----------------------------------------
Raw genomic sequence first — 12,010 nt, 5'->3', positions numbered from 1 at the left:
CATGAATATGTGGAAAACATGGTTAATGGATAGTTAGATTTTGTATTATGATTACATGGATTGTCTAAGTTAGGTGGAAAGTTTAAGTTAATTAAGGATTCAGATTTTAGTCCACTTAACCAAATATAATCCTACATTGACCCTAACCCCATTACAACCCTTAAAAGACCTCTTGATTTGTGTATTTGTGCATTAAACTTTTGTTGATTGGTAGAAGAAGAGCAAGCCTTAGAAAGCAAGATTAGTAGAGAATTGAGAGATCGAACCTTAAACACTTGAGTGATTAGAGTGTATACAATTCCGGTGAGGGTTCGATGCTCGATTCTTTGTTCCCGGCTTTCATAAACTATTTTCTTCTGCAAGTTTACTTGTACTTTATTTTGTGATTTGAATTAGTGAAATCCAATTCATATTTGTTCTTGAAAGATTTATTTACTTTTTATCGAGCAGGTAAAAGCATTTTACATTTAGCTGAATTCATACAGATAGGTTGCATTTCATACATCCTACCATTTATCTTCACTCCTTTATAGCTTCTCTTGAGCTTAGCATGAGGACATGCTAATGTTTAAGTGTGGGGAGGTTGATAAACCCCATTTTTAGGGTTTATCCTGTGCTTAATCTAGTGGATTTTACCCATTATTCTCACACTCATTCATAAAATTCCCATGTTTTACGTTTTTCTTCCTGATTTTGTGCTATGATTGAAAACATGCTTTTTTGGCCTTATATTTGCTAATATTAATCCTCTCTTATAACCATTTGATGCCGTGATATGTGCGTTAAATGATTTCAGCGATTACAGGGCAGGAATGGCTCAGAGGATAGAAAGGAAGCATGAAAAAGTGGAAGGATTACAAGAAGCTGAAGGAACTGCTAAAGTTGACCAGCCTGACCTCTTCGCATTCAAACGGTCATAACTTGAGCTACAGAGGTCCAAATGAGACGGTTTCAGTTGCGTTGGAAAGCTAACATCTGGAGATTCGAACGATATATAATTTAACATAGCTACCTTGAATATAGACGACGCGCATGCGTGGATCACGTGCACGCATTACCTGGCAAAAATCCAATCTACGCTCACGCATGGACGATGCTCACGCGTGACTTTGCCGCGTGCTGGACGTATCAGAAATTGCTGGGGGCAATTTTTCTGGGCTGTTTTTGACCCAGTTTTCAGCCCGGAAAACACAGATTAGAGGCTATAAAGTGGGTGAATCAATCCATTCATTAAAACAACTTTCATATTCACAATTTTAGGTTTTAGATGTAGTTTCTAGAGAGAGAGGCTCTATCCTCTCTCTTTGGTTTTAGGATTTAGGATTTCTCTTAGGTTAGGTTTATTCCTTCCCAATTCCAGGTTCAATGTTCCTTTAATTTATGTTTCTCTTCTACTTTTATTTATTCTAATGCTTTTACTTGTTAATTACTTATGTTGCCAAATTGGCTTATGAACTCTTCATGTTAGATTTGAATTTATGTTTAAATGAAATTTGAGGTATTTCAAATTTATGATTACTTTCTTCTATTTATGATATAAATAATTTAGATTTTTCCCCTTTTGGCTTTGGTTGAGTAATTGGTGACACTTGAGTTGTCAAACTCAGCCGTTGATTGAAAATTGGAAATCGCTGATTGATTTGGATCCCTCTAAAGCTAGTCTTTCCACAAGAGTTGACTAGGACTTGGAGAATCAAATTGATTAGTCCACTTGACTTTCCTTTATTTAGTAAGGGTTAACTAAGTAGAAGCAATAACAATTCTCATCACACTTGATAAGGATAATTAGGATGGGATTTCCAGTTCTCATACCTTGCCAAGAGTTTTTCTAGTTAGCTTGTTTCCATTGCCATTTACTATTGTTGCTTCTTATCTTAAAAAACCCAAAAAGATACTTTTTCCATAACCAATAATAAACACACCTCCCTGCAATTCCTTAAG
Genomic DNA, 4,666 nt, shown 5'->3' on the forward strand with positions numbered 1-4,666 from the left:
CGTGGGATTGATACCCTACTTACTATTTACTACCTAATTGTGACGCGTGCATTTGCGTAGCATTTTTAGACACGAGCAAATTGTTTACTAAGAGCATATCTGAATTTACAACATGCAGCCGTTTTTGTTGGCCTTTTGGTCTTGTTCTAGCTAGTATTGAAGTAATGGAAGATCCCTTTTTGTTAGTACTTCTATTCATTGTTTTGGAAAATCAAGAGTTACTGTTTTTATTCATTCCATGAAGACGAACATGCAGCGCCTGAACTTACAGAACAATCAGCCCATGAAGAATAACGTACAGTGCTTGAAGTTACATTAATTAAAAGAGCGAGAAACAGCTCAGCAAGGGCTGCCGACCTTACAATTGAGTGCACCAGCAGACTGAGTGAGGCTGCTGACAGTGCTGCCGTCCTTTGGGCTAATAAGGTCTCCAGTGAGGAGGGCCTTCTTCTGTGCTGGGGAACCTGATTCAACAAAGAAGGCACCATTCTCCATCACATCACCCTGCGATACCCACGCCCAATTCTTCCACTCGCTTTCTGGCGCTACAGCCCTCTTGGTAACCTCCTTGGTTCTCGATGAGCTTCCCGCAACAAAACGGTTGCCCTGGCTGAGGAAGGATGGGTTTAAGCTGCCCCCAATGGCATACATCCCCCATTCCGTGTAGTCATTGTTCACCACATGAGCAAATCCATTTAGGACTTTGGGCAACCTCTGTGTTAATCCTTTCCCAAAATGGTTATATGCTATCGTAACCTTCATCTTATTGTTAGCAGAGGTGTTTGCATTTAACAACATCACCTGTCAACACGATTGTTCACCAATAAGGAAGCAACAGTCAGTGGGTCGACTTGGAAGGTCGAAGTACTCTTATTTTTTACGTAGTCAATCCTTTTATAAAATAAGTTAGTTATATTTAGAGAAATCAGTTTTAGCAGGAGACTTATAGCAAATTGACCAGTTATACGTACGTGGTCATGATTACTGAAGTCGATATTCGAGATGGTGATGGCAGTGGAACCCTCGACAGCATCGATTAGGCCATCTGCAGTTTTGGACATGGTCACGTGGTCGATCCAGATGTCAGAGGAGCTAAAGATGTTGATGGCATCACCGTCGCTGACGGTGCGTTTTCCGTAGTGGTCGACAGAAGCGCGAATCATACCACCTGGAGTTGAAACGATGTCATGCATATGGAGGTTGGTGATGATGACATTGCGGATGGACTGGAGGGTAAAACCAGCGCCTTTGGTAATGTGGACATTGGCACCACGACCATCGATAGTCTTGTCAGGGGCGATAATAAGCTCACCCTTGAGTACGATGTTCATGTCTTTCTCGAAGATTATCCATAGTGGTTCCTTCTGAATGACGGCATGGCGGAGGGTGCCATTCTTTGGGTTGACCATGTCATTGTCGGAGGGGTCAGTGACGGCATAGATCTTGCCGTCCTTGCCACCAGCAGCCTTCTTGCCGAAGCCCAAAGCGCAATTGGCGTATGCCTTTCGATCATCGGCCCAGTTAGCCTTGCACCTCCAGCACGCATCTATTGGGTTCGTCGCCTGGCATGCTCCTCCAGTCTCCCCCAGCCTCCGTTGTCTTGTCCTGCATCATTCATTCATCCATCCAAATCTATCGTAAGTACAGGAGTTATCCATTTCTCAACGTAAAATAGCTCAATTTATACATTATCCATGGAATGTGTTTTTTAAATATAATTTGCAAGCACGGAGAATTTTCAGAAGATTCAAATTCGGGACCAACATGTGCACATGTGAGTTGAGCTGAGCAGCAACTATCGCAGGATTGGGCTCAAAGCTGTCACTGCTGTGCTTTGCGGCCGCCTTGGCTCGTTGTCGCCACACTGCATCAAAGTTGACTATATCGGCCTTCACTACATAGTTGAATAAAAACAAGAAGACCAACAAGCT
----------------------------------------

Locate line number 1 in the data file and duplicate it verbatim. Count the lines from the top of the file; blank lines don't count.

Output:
Raw genomic sequence first — 12,010 nt, 5'->3', positions numbered from 1 at the left: